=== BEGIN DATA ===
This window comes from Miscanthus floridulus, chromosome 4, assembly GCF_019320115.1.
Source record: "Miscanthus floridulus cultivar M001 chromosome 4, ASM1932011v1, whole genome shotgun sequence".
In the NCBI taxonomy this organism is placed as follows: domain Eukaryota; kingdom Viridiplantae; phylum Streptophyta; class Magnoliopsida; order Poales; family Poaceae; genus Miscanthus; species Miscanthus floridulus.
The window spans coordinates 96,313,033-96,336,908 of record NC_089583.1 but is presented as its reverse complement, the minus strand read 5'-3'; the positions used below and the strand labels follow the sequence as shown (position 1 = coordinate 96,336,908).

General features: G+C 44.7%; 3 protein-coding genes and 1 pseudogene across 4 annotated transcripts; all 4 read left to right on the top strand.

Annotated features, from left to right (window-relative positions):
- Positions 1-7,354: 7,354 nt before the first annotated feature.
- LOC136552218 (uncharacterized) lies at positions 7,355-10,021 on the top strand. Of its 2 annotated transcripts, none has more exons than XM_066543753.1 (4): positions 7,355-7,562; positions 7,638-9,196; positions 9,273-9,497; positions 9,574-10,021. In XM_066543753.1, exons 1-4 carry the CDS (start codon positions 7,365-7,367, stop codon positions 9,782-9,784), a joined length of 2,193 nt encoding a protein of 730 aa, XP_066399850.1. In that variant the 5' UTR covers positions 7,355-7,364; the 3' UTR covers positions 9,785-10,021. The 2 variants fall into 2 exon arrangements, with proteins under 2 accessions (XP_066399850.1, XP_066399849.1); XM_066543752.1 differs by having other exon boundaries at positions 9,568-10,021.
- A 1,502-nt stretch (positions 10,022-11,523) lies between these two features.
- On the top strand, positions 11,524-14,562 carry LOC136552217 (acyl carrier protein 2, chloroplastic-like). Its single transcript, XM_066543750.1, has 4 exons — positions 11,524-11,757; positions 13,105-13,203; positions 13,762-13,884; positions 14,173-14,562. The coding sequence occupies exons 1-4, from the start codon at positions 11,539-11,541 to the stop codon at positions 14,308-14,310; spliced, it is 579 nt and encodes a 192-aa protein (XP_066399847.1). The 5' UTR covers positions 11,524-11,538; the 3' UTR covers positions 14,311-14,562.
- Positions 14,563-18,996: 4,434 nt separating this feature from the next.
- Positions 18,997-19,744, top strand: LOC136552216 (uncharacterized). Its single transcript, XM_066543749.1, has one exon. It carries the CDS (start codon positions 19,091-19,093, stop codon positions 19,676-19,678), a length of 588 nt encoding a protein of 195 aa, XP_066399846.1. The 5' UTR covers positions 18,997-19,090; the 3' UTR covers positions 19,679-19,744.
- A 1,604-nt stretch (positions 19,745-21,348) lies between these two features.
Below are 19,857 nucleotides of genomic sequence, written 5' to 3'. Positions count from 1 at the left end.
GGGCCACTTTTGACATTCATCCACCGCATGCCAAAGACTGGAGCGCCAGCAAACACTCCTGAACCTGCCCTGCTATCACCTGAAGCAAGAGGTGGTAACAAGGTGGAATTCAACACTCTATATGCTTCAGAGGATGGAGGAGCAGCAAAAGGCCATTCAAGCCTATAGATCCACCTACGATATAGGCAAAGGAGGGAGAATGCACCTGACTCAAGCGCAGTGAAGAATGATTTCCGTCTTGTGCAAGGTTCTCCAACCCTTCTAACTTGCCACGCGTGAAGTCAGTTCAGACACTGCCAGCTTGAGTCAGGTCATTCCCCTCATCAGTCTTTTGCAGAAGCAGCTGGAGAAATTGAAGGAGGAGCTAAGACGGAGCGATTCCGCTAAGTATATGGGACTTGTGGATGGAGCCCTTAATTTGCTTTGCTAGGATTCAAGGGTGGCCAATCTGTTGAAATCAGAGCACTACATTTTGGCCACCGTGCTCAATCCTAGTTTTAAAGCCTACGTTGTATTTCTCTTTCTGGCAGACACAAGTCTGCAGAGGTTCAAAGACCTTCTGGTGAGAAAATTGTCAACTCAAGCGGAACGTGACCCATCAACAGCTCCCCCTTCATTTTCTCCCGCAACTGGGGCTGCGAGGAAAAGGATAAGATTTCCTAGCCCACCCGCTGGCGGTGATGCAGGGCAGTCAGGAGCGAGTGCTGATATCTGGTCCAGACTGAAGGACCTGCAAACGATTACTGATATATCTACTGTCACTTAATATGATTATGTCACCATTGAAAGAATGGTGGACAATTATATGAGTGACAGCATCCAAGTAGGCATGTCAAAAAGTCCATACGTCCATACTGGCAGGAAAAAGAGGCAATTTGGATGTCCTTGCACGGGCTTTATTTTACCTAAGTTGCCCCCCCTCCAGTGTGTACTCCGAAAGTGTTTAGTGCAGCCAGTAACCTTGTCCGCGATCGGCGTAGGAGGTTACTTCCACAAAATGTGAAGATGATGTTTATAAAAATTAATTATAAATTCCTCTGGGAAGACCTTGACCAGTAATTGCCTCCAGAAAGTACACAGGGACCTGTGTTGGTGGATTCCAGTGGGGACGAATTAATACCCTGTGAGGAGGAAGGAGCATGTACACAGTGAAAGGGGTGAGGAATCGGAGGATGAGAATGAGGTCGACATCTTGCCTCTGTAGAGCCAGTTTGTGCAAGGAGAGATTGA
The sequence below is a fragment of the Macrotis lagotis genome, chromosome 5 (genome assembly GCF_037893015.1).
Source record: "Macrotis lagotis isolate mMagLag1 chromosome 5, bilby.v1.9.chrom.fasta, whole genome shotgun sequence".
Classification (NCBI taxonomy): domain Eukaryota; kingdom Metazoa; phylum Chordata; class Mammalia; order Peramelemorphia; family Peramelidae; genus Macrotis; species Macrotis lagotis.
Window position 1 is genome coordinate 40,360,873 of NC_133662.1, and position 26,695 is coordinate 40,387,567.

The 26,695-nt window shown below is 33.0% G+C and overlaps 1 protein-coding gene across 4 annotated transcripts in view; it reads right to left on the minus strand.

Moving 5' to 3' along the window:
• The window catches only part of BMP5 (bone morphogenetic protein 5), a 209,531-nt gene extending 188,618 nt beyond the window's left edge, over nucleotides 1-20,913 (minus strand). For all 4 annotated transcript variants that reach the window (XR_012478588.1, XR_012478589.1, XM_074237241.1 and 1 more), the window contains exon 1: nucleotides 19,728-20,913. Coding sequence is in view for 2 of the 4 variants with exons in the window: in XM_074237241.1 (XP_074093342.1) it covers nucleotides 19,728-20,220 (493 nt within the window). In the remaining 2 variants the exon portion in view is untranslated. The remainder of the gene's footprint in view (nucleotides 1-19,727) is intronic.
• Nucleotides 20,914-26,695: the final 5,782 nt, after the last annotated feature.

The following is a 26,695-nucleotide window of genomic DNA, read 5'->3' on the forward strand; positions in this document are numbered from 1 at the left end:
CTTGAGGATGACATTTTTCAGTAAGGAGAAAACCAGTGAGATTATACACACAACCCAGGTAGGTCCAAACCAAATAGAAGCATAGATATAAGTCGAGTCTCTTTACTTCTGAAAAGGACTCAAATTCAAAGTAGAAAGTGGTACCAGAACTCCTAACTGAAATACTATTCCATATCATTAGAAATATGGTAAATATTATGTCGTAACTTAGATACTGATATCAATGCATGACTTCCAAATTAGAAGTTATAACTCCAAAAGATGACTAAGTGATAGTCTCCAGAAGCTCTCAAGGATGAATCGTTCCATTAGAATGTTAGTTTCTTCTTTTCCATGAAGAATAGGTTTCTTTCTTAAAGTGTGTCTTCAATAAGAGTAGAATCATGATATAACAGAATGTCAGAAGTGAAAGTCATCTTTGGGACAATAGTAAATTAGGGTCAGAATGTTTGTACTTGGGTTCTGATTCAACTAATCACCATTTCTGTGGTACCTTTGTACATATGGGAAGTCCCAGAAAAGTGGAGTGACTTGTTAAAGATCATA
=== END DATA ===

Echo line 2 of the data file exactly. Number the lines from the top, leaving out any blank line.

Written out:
Source record: "Miscanthus floridulus cultivar M001 chromosome 4, ASM1932011v1, whole genome shotgun sequence".